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Esophageal Manometry & 24-hour pH Study


THE SUCCESSFUL TREATMENT OF ESOPHAGEAL DISORDERS is dependent upon the skills of dedicated clinicians. These clinicians, in turn, must be well-versed in the most precise and reliable diagnostic methods and tools. Esophageal manometries and 24-hour pH studies can provide a wealth of knowledge about esophageal function and the ways in which that function can break down.

“ESOPHAGEAL MANOMETRY is a test that provides information regarding the muscle function of the upper and lower esophageal sphincters as well as peristalsis, or movement of food bolus,” says Satish SC Rao, MD, PhD, FRCP (Lon), professor of medicine and director, nNeurogastroenterology and GI motility at the University of Iowa. “It provides information on the resting tone of the sphincters, how they relax, whether or not they relax appropriately and also about the peristaltic activity of the body.”

Esophageal manometry can be a helpful diagnostic tool in several different circumstances. For example, certain types of dysphagia are common indications for the procedure. “Typically a dysphagia which is otherwise unexplained or a non-obstructive dysphagia,” says Rao. “If someone comes in with difficulty swallowing, we expect them to have a narrowing or a stricture, or a cancer, and you want to exclude that. Once you’ve done that, if the dysphagia is still present, manometry is the way to go.” Rao also points out that patients with significant acid reflux disease are prime candidates for manometries in order to document how weak muscle function is at the lower esophageal sphincter.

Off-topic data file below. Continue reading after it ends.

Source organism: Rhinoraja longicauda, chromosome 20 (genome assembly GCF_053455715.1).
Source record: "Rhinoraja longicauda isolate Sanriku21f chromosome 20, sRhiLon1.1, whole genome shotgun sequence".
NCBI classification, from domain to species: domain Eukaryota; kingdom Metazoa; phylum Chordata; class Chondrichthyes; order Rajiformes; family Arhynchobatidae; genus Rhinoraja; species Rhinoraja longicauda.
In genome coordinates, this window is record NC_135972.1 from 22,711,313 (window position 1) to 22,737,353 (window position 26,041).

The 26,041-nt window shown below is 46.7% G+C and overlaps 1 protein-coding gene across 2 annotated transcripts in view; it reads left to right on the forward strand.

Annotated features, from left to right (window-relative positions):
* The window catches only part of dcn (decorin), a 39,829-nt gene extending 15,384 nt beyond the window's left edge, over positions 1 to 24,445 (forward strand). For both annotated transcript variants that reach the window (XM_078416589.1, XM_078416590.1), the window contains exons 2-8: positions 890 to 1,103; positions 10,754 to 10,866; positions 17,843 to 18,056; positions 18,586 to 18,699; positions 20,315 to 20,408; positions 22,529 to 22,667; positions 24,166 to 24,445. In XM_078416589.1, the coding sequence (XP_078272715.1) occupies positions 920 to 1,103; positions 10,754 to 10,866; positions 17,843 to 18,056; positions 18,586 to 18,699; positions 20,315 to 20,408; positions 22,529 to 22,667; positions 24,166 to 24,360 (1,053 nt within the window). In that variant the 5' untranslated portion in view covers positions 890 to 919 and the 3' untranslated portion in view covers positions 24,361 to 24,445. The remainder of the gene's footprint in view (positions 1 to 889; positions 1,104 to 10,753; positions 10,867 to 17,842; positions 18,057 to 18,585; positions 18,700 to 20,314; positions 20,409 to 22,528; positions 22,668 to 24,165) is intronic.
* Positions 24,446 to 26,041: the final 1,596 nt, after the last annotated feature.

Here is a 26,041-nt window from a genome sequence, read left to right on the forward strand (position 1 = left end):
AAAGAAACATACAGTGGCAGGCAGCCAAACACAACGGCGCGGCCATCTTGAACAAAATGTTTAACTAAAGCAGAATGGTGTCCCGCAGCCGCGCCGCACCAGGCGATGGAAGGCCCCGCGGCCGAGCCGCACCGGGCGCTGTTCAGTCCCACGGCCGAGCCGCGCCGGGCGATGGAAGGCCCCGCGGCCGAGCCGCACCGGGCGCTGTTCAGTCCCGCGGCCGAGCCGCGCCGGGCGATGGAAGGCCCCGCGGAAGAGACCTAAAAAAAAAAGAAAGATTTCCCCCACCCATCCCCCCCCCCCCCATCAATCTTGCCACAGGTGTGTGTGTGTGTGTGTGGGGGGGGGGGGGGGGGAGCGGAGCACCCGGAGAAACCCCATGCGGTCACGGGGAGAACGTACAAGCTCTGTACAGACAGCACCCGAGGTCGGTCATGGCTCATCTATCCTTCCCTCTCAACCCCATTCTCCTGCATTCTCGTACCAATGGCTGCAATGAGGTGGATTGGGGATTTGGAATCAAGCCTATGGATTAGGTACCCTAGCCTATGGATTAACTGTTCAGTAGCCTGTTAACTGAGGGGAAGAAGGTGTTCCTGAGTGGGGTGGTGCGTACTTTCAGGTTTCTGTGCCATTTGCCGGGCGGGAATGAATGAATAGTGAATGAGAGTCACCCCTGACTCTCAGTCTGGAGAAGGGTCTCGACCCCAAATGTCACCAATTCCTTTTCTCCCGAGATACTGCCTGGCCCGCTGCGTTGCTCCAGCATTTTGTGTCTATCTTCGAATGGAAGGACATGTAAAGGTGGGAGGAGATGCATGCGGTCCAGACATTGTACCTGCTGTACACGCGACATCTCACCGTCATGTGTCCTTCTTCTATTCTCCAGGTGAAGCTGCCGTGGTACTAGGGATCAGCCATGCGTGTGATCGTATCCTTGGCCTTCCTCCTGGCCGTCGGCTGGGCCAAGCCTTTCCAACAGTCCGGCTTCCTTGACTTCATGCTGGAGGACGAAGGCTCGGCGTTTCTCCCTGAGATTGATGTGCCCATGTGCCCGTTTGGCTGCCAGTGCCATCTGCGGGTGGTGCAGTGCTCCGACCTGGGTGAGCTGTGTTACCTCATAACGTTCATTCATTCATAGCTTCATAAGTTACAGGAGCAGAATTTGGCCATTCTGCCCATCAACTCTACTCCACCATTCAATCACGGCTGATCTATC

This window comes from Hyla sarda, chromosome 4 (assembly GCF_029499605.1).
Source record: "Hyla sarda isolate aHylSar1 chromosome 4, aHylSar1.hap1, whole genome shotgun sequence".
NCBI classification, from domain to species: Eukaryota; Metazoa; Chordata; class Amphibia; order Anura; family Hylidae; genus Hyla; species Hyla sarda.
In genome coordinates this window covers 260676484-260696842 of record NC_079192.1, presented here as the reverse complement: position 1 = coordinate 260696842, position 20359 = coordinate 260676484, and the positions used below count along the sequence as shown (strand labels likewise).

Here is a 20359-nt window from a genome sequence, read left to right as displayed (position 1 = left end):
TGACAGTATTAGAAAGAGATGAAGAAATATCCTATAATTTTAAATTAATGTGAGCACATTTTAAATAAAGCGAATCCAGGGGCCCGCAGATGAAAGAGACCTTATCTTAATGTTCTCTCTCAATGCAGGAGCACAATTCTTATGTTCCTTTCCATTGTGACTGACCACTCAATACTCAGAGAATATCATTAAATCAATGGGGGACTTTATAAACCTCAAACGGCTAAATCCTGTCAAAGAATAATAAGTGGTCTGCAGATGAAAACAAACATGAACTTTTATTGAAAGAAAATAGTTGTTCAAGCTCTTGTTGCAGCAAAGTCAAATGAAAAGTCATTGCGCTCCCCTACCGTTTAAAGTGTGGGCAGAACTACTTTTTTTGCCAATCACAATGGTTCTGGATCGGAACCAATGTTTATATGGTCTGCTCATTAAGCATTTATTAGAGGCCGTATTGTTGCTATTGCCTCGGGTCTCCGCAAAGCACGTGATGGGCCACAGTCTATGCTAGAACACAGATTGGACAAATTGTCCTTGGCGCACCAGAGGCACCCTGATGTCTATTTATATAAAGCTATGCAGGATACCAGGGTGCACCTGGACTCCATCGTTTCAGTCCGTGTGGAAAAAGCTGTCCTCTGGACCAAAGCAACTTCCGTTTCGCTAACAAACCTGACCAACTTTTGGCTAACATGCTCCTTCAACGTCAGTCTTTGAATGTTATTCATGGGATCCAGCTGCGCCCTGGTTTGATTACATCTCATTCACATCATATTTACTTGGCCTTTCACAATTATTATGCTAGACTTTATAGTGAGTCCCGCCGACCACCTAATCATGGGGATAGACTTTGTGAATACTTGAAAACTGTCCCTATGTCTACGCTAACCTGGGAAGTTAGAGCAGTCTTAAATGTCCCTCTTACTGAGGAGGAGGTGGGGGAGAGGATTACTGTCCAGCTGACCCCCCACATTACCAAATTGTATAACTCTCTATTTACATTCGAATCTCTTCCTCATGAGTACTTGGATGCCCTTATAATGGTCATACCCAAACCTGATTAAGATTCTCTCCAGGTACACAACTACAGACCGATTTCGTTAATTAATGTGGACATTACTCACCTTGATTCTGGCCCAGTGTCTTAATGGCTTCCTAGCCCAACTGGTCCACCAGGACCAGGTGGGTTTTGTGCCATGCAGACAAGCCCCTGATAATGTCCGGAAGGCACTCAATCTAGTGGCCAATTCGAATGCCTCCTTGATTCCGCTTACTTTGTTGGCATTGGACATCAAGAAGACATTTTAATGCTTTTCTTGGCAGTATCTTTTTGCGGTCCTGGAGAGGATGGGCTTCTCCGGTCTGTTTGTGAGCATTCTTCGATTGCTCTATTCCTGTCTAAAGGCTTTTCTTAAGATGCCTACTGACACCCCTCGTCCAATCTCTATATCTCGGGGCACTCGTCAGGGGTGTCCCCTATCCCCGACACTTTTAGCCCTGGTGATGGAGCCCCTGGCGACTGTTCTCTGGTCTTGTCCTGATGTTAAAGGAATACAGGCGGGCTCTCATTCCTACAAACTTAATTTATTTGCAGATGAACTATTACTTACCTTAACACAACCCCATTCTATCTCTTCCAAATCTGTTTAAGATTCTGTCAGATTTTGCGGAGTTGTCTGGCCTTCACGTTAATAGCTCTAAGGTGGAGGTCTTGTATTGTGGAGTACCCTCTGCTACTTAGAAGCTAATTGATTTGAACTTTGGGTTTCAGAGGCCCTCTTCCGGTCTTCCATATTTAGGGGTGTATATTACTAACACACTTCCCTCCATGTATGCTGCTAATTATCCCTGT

“The other thing they do an esophageal manometry for is for patients with esophageal spasms, referred to as non-specific chest pain,” says Jean Bondi, RN, CGN, BSN, staff nurse at the Cincinnati VA Medical Center. Bondi notes that a cardiac work-up would be the first step in exploring nonspecific chest pain, but that an esophageal manometry may be ordered if the cardiac tests come back negative.

Manometries may also be helpful in confirming a diagnosis before administering surgery such as fundoplication. “We would do this a lot for pre-surgery where the doctor thinks they’re going to do some type of a wrap to tighten up the esophageal sphincter, but obviously before he does that he wants to make sure that is indeed the problem,” Bondi explains.